A major source of this flawed logic with its concomitant scientific gaps can be clearly seen from two statements. 1) The authors state clearly that “seeds will grow in Iowa, not in the Mojave, and the result will have nothing to do with genetic differences.” 2) The next sentence states: “The environment for American blacks has been closer to the Mojave and the environment for American whites has been closer to Iowa.” Hence, a major environmental factor differentiating these two groups is presented. The next idea belies 1 and 2: 3) “Suppose that all the observed ethnic differences in tested intelligence originate in some mysterious environmental differences–mysterious because we know from material already presented that socioeconomic factors cannot be much of an explanation.” [Richard Herrnstein, Charles Murray, The Bell Curve (New York, The Free Press, 1994), P. 298.] Are the authors perhaps establishing what they may consciously consider to be a false analogy? As follows: planted corn seeds are affected by an environment (a desert) “and the result will have nothing to do with genetic differences”; American blacks are like corn seeds planted in an environment analogous to the Mojave (the social desert of negative socioeconomic factors), but must not be affected by that environment (unlike the corn seeds planted in the Mojave) because “. . . socioeconomic factors cannot be much of a explanation” in “all the observed ethnic differences in tested intelligence” “differentiating these two groups” (blacks in a Mojave-like environment and whites in an Iowa-like environment), and the only other option is “some mysterious environmental differences.” Corn seeds being affected by the environment contrasted to American blacks not being affected by the environment (socioeconomic factors) immediately establishes the authors spurning of the analogy. The authors’ belying of the analogy is glaring. Given this fact, why do they never state their discontent with the analogy outright? And if they knowingly presented a false analogy, all the while knowing it was an item to which they could not adhere, why present it? More vague, incompetent writing? More IQ testing of the reader? Or is the setting up of a contrast between an instance in which environment is essential (planting corn seeds), and one in which it is not essential (different ethnic groups in the United States), while never connecting the two, a writing error? The imprecision of the writing style leaves these questions unanswered. But it becomes obvious that the authors favor a genetic over an environmental explanation. Avoiding the multitude of statistics which the authors cite showing how IQ difference between blacks and whites in the United States are not essentially affected by socioeconomic factors, it can been seen that the authors are viewing what is necessarily a peripheral environmental factor (the socioeconomic) as being the original possible alternative to their genetic explanation. And when their statistics show this possible alternative not to be a valid explanation for IQ differences between the two cited population groups in the United States, voila, the choice which remains is between either “mysterious environmental differences” (set up as an obviously ridiculous choice!), or genetics, proving to The Bell Curve authors’ satisfaction that lower IQ scores of blacks must have a mostly genetic origin. As if the negative socioeconomic factors of blacks in the U.S. are not themselves the result of a preceding extreme environment: seeds planted in the Mojave. Obviously, The Bell Curve authors do not consider a sizable group of individuals being torn from their various differing cultures; thrown together in a discordant amalgam of similarly uprooted persons; forced into slavery amidst cultural vacuity, being forced to subsist in this state for multitudinous generations, as being factors contributing to the IQ difference of populations. What is IQ? “. . . a person’s intellectual performance relative to a given population.” [Richard Herrnstein, Charles Murray, The Bell Curve (New York, The Free Press, 1994), P. 4.] In short, in contrast to The Bell Curve’s assessment, low IQ scores (ascertained with socially predetermined tests–despite the authors’ protests to the contrary–based on flawed science, and created within the pseudo-psychology of psychometrics), should not be viewed as an indelible stain proclaimed as Truth by the experts of this very narrow field of inaccurate study. With all of the above cited negative factors regarding the origin of black American society within American society at large, emphasis must be placed on cultural vacuity if a modicum of truth is to be gleaned, because cultural vacuity juxtaposed with cultural volume is the key of keys for any difference in IQ scores between black Americans and white Americans, as it is for any respective populations having subsisted under long-term duress with its resulting environmental instability contrasted with environmentally stable populations. Trauma–group or individual–is an unknown factor in The Bell Curve paradigm.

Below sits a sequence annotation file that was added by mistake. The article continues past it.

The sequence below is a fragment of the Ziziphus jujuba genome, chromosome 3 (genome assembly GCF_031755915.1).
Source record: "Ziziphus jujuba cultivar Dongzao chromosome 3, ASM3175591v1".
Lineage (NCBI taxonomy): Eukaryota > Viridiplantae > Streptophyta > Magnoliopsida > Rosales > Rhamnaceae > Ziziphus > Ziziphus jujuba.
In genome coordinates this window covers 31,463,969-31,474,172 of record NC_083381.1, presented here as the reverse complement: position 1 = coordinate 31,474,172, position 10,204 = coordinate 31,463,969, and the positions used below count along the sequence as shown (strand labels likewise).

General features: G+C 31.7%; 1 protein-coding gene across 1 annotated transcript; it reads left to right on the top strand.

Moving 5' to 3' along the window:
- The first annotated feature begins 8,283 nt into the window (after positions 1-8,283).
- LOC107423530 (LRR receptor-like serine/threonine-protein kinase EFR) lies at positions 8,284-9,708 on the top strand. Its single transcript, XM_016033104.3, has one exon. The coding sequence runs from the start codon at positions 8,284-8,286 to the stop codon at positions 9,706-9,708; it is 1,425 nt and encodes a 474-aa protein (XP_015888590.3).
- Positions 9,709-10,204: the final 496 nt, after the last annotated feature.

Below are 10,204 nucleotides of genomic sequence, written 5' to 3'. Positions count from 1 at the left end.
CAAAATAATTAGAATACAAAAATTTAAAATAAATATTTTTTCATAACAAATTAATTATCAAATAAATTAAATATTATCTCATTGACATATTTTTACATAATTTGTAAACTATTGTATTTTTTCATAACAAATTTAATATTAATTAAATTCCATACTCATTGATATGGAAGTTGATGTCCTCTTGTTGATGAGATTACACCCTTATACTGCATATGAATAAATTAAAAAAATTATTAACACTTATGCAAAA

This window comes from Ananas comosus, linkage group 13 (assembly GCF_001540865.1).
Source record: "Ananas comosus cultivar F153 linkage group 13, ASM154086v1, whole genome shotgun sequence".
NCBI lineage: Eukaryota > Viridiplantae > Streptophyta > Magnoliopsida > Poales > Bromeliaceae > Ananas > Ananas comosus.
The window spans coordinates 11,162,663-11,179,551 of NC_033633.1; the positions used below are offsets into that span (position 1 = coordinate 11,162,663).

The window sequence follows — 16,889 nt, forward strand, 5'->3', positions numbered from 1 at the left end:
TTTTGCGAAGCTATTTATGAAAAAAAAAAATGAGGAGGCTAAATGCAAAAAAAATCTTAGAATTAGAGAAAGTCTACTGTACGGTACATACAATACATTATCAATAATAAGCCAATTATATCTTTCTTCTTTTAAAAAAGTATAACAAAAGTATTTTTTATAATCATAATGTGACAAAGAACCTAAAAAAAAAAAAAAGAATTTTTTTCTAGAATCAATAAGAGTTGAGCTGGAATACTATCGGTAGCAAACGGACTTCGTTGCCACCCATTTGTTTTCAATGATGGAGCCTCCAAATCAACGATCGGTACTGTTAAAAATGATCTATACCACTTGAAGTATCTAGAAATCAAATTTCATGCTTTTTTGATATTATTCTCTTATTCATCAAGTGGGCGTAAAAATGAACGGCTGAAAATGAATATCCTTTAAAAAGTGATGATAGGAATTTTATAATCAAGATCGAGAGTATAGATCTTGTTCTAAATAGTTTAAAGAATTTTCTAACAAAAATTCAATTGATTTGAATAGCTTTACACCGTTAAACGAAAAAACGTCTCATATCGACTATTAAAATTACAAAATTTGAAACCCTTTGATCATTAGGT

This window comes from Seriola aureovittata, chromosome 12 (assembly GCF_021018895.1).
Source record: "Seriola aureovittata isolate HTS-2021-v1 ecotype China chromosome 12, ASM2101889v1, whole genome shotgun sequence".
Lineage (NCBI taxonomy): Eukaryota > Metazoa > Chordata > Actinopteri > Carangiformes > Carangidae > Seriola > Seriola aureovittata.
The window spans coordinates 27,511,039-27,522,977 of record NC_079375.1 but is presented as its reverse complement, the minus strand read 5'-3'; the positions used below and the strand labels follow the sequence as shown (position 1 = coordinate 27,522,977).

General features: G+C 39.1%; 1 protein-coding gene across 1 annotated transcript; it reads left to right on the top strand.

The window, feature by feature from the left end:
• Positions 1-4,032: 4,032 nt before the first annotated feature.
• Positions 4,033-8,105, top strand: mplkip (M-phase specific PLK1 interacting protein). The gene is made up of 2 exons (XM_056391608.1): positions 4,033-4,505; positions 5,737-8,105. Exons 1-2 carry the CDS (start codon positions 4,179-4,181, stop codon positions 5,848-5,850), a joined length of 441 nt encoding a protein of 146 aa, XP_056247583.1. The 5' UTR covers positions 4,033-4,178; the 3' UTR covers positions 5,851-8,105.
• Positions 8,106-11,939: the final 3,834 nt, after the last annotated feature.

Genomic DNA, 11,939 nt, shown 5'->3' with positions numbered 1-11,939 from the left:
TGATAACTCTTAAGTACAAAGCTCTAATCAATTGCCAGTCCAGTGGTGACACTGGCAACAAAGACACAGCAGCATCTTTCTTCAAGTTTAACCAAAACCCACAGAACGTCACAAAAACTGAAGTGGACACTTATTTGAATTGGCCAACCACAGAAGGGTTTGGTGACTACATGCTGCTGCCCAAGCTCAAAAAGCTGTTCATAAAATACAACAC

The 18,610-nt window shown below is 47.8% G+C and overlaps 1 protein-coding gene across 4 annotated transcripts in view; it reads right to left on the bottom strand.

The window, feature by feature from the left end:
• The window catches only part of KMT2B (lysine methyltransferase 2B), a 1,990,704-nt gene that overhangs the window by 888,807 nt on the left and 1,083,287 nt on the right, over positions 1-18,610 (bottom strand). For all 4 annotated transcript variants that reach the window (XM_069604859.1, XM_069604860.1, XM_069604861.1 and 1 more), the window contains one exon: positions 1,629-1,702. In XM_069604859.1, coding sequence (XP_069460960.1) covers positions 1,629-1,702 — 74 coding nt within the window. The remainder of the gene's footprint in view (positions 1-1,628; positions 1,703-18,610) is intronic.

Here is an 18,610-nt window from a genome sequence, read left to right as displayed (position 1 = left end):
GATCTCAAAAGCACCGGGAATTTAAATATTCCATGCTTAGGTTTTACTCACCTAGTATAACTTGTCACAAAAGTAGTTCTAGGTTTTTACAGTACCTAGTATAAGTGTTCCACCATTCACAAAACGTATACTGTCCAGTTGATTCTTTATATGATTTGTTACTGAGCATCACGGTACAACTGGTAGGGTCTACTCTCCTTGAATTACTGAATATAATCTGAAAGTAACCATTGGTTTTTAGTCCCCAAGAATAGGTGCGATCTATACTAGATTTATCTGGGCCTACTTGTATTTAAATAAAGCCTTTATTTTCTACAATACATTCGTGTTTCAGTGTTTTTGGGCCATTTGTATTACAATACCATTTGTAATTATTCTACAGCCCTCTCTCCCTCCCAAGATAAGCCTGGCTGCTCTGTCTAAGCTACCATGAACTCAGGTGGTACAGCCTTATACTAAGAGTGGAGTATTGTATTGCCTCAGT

Though Herrnstein and Murray de-emphasize the environment as a cause of IQ differentials between populations as well as between individuals, they cannot escape the environmental fact of the matter: